HOUSTON — In the afterglow of Connecticut’s N.C.A.A. men’s basketball championship, spare a thought for the humble squid, the sea creature whose slippery reputation sustained some collateral damage in the Huskies’ rampage to the trophy.

The cephalopod slander started over the weekend, when Jordan Hawkins, a UConn star who suffered through an hourslong gastrointestinal episode on his bathroom floor early Friday, made a heroic appearance in Saturday’s semifinal round, helping his team to victory on a mostly empty stomach.

After that game, Hawkins revealed the components of his final meal before the barfing began: steak, macaroni and cheese, mashed potatoes and calamari.

“I think it was the calamari,” Hawkins said at his locker late Saturday, shaking his head. “Had to be. I love calamari, too. I don’t think I’m ever eating it again.”

And thus calamari became the latest unassuming food item to be scapegoated by a sports star.

Go as far back as 1959, when members of the Oklahoma Sooners football team publicly speculated that a tainted bowl of fruit salad at a Chicago restaurant was to blame for a roster-wide spate of uncontrollable vomiting before a defeat to Northwestern.

Or recall that Kobe Bryant of the Los Angeles Lakers spent the night before Game 2 of the 2002 N.B.A. Western Conference finals — a loss to the Sacramento Kings — regurgitating a room service bacon cheeseburger. (Bryant, with his typical bravado, told reporters that he planned to eat a burger before Game 3.)

And who in Britain could forget the elegantly named “Lasagnagate,” when 11 Tottenham Hotspur players — all of whom had indulged in the Italian comfort food classic from a hotel buffet — fell violently ill in their rooms before a loss in their final game of 2006 that cost them a spot in the Champions League.

“It felt like a fire was lit in my guts with petrol poured on it again and again,” Michael Carrick, one of the players, wrote vividly in his autobiography.

Hawkins and UConn, in this respect, fared somewhat better. The upchucking was ultimately contained to a single player, life went on, and the Huskies won the championship. Hawkins, an N.B.A. prospect, contributed 16 points in the final on Monday night.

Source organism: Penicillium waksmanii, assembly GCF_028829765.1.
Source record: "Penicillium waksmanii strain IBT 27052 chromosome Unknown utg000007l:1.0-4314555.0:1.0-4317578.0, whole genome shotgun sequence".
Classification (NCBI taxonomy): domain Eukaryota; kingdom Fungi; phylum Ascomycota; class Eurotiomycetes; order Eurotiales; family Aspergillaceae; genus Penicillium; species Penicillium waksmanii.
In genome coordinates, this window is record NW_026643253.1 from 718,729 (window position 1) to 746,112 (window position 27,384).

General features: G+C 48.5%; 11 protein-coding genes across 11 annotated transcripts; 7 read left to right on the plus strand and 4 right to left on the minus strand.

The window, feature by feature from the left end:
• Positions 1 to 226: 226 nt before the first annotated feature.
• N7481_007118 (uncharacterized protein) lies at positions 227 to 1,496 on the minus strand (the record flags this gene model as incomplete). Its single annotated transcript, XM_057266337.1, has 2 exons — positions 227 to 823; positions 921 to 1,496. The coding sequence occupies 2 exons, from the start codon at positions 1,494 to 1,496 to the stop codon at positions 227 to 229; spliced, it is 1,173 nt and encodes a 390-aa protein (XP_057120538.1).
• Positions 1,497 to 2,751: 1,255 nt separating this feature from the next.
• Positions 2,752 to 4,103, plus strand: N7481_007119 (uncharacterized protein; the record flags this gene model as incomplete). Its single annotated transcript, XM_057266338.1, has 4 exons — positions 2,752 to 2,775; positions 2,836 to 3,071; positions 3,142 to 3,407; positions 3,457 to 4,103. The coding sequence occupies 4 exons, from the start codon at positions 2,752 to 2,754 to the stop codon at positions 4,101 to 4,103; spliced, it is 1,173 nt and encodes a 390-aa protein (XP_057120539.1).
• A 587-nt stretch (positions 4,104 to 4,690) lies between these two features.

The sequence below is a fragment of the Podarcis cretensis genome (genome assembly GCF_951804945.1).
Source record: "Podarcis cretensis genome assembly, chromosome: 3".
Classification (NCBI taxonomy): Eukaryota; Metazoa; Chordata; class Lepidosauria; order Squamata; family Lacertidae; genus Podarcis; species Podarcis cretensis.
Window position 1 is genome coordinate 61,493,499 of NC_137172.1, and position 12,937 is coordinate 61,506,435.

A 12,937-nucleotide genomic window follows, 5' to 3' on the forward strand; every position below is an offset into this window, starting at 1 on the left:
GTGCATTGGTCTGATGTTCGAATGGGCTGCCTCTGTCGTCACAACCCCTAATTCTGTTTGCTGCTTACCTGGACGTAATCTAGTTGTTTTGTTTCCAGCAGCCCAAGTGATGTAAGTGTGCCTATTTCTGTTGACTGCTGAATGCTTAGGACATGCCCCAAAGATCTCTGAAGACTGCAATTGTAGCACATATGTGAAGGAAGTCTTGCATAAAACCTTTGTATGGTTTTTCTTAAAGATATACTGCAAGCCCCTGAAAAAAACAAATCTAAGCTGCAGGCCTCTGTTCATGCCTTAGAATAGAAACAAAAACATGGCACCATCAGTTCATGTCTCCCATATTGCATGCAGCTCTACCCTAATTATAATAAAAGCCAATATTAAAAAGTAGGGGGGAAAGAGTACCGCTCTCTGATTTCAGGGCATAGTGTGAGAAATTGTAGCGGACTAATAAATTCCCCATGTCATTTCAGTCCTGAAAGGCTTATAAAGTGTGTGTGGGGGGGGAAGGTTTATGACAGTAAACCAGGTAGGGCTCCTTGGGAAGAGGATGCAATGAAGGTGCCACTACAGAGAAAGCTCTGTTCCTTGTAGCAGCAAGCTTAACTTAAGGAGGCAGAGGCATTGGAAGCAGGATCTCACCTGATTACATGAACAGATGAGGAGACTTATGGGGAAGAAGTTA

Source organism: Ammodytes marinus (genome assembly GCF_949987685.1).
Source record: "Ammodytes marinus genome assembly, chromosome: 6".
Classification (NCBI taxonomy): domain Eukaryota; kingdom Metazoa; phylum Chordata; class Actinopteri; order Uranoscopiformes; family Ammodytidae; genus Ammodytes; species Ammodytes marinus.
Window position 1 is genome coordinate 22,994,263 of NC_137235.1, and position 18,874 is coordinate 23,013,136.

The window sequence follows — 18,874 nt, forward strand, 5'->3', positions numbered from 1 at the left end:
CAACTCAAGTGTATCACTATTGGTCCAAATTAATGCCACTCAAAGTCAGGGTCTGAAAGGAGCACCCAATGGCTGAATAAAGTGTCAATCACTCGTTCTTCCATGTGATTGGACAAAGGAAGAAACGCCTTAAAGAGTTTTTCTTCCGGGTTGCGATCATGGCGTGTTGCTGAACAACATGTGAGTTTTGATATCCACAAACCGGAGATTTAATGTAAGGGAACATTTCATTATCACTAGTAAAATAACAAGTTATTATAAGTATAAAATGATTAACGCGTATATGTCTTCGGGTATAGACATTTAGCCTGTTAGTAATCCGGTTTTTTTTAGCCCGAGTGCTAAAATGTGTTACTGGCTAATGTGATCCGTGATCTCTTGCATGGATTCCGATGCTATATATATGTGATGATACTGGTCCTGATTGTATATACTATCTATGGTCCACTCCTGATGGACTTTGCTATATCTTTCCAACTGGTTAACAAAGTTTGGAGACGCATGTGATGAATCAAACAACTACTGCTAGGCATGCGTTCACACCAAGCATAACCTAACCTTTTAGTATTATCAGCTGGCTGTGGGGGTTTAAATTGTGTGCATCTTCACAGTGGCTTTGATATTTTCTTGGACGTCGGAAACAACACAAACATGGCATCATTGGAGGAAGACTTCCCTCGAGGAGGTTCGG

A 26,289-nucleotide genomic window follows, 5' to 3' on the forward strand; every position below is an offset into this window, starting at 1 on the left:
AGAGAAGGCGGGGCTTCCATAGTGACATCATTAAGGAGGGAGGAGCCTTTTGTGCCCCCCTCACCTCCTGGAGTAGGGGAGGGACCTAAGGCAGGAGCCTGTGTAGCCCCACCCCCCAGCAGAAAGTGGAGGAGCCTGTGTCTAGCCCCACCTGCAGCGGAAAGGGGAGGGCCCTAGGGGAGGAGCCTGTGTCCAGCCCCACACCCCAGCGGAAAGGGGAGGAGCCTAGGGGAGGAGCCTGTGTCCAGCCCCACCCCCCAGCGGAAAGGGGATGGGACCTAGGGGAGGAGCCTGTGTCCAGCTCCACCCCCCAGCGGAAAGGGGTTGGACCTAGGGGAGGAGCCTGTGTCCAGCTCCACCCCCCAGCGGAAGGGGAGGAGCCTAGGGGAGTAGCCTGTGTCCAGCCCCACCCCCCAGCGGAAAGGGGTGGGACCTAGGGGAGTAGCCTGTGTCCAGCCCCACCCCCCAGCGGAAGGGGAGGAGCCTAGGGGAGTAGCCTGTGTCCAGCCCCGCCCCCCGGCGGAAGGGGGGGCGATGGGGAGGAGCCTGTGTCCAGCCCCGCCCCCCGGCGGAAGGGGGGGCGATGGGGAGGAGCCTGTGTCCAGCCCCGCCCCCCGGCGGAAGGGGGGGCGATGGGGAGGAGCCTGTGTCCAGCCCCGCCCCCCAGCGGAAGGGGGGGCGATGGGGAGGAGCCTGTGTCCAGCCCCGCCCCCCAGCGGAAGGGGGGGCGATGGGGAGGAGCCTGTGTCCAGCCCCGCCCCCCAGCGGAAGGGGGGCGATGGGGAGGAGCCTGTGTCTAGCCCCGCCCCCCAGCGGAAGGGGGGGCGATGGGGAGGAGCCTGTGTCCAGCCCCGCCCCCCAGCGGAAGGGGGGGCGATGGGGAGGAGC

Instead, it was the Houston restaurant scene and squid lovers worldwide who were left dealing with some minor fallout from the episode.

Hawkins, who spent a day isolated from his teammates, did not name the restaurant where he ate the calamari in question. Neither did the team. But a journalist for the outlet Stadium reported on Twitter that the Huskies had dined as a group on Thursday night at Mastro’s Steakhouse, a trendy eatery in Houston. By Sunday afternoon, that information had been picked up by multiple outlets and was circulating on social media, where the original tweet had been viewed more than 700,000 times.

And so on Monday, the restaurant broke its silence to defend itself.

“Throughout Final Four weekend, we sold nearly 100 orders of calamari with zero calls about illness,” a representative of the restaurant told The New York Times. “The basketball team dined with us Thursday evening and had 13 orders of calamari.”

“How did one person get food poisoning if 13 orders were on the check?” the representative added, supplying copies of receipts as evidence.

Food poisoning, in general, is already a bit of a problematic concept, said Cedric Dark, an emergency physician and assistant professor at Baylor College of Medicine. The issue is that the phrase has become a catchall term thrown around for all manner of stomach issues, ranging from bacterial and viral infections to bad indigestion.

According to an old chestnut repeated in both gastroenterology and food service, pinpointing the source of digestive distress is more difficult than laypeople realize, given that symptoms can begin several hours after the ingestion of something legitimately sketchy, or even several days later.

“It must be the calamari?” Dark said. “How do we know it wasn’t the steak?”

The sports world in general can be an unsavory place, and food items from across the world are constantly being blamed for athletes’ personal hardships.

For instance, the longstanding narrative around Michael Jordan’s “flu game” — Game 5 of the 1998 N.B.A. finals — underwent a culinary revision in 2020, when the former Chicago Bulls star claimed his bout of digestive misery was caused by a suspicious pizza delivered to his room the night before the game.